instruction. Moreover, waiver notwithstanding, we are unaware of any authority requiring that
the trial court provide a sua sponte written or oral analysis of the
reasons for refusal of an instruction to comport with the requirements of procedural
See footnote Hall has demonstrated no reversible error.
III. Habitual Offender Status as Aggravator
Finally, Hall contends that he was twice punished due to his status as
a habitual offender, once in the twenty-year sentence enhancement and second, in the
use of his status as an aggravator identified by the trial court at
McVey v. State, 531 N.E.2d 458 (Ind. 1988), the Indiana Supreme Court
remanded for resentencing where the trial court found aggravating circumstances sufficient to enhance
the presumptive sentence, yet the only aggravating circumstances noted were the fact that
appellant had twice previously been convicted of felonies and that a firearm was
used in the robbery. Inasmuch as the use of the firearm was
what raised the robbery to a Class B felony, and the two previous
felonies were what supported the habitual offender finding, they could not standing alone
be the aggravating circumstances to justify the enhanced sentence for robbery. Id.
at 461 (emphasis added). However, a single valid aggravating circumstance may be
sufficient to sustain an enhanced sentence. Gibson v. State, 702 N.E.2d 707,
710 (Ind. 1998), cert. denied 531 U.S. 863 (2000).
Here, the trial courts statement identifying aggravators and mitigators provided:
The Court finds aggravation: (1) Significant criminal history, (2) commission of new
criminal offenses while on parole and/or probation, and (3) habitual offender status.
The Court finds mitigation: (1) Cooperation with law enforcement authorities.
(Appendix 121.) Halls instant sentence was not aggravated solely because of the
prior convictions supporting the habitual offender determination. He had a history of
convictions independent of those predicate felonies.
See footnote Moreover, the trial court properly considered
the circumstance that Hall committed the instant offenses while on parole or probation.See footnote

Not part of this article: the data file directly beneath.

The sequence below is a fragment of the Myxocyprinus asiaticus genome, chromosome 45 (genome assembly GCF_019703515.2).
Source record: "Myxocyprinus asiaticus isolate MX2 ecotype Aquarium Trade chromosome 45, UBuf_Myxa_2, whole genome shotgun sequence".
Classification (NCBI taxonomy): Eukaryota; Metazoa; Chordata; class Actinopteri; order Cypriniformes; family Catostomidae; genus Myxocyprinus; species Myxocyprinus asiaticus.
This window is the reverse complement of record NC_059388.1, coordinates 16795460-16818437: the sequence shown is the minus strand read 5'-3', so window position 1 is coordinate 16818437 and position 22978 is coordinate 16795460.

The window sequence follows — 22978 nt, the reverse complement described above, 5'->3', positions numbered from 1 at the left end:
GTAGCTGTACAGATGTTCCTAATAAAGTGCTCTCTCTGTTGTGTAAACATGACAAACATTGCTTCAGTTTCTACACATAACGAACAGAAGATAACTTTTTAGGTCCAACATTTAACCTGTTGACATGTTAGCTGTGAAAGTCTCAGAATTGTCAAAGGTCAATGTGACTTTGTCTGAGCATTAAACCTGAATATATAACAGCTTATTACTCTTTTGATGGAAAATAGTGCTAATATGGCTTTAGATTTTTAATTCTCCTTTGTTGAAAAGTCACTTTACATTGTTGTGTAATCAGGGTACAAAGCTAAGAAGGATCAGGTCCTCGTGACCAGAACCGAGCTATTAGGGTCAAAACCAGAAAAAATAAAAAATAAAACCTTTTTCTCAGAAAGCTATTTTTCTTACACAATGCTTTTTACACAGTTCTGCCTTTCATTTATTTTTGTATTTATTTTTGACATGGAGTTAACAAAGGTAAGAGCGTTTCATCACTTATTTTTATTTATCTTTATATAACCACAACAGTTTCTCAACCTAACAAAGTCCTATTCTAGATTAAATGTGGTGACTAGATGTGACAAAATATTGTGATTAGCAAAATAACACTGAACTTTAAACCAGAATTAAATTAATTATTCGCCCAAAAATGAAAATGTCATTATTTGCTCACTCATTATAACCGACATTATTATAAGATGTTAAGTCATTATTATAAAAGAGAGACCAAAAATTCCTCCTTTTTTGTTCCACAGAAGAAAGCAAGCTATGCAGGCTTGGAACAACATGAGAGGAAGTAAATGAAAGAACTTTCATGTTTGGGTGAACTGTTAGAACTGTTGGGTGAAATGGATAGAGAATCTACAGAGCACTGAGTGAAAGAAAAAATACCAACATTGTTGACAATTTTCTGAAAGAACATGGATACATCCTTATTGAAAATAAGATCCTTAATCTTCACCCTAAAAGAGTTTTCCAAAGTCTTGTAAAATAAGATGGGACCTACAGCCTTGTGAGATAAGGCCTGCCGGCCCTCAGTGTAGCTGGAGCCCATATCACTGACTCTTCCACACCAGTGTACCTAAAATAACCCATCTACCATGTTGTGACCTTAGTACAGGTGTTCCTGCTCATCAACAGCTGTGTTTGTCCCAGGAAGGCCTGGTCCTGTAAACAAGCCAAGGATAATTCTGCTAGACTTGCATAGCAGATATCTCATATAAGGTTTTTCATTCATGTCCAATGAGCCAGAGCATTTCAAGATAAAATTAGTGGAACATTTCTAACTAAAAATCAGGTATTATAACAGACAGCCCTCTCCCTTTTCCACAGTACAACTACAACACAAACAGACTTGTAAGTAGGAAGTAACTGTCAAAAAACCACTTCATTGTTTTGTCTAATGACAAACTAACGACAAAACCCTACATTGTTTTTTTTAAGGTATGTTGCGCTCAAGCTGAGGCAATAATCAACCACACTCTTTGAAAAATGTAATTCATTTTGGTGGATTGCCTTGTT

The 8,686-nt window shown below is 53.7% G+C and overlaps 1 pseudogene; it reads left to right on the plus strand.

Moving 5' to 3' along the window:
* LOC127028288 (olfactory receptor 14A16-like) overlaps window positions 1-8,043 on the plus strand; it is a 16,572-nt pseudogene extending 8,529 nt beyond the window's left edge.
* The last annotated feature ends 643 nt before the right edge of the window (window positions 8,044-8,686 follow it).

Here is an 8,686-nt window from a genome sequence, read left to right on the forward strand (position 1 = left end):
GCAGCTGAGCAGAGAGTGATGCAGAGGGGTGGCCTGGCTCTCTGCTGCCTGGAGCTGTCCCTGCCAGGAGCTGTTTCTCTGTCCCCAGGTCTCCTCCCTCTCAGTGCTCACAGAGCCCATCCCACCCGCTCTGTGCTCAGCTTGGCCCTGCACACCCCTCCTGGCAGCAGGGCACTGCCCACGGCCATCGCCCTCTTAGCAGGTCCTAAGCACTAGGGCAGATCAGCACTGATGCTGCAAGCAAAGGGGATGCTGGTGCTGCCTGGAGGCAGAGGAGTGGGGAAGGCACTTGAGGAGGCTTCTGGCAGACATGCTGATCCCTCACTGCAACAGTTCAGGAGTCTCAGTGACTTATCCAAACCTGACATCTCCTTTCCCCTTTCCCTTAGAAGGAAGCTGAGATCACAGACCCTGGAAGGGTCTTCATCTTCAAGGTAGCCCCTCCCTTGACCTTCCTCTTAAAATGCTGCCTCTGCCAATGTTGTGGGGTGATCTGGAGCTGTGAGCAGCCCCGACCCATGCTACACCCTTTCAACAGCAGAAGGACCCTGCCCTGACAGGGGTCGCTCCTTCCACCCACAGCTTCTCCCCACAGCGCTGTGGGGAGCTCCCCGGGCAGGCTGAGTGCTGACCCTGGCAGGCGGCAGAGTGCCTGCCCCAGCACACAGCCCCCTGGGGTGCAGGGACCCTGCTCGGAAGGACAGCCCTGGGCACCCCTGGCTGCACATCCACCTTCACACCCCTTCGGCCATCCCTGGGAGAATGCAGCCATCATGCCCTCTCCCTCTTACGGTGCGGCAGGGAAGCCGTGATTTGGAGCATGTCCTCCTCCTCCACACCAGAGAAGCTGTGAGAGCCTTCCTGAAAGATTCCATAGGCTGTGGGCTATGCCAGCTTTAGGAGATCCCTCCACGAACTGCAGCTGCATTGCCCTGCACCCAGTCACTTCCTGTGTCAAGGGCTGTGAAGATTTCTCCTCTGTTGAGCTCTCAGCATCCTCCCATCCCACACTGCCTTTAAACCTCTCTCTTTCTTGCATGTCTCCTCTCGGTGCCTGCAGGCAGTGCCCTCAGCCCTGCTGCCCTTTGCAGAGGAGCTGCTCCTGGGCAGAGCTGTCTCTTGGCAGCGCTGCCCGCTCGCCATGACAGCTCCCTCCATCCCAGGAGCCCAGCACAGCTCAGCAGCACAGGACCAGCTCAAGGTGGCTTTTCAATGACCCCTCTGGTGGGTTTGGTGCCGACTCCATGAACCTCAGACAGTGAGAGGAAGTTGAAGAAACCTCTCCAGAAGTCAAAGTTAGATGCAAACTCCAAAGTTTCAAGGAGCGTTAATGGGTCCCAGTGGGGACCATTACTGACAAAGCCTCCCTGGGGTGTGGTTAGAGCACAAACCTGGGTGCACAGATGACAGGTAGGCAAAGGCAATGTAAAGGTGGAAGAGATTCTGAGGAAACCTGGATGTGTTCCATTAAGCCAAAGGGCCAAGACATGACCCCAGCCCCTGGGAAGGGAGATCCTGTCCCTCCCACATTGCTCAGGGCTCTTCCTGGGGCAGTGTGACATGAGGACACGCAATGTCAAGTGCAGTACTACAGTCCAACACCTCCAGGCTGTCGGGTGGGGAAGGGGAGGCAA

Johnson v. State, 725 N.E.2d 864, 868 (Ind. 2000). Inasmuch as
Halls sentence enhancement is supported by valid aggravating circumstances independent of his status
as a habitual offender, resentencing is not required.
In light of the foregoing, Hall has not demonstrated that the trial court
admitted improper impeachment evidence, violated Halls right to due process or improperly sentenced
ROBB, J., and MATTINGLY-MAY, J., concur.
nd. Code § 35-43-2-1.
nd. Code § 35-43-4-2(A).
nd. Code § 35-43-4-2.5(B)(1).
Hall received a twenty-year sentence for Burglary, a Class B felony, enhanced
by twenty years based upon his adjudication as a habitual offender. Hall
received three-year sentences for each of his Class D felony convictions, to be
served concurrently with the forty-year sentence.
Oral argument was held at St. Mary of the Woods in Terre
Haute, Indiana on April 29, 2002.
Footnote: Choates prior convictions included: 1965 Burglary, 1970 Burglary, 1981 Forgery and
1982 Conspiracy to Commit Burglary or Theft. (Appendix 17.) Additionally, Choate
had a conviction within the ten-year period preceding his testimony, specifically, a 1996
Theft conviction. (Appendix 175-76.)
Footnote: When a defendant requests a lesser-included offense instruction, the trial court engages
in a three-part analysis: (1) determine, by a comparison of the relevant
statutes, whether the lesser-included offense is inherently included in the crime charged; if
not, (2) determine whether the lesser-included offense is factually included in the crime
charged; and, if either, (3) determine whether a serious evidentiary dispute exists whereby
the jury could conclude that the lesser offense was committed but not the
Hauk v. State, 729 N.E.2d 994, 998 (Ind. 2000). The
trial court should grant the defendants request for a lesser-included offense instruction if
it answers the third inquiry affirmatively. Id.
The predicate convictions supporting the habitual offender determination were Halls 1990 conviction
of Forgery and his 1992 conviction of Burglary. (Tr. 386-87.) Hall
also had prior convictions of Theft in 1990, Driving While Suspended in 1991,
Theft in 1994, and Residential Burglary (in the State of Illinois) in 1997.
(Presentence Report, Appendix 114-15.)
Footnote: Hall was on parole when he committed the instant offenses. (Presentence
Report, Appendix 116.)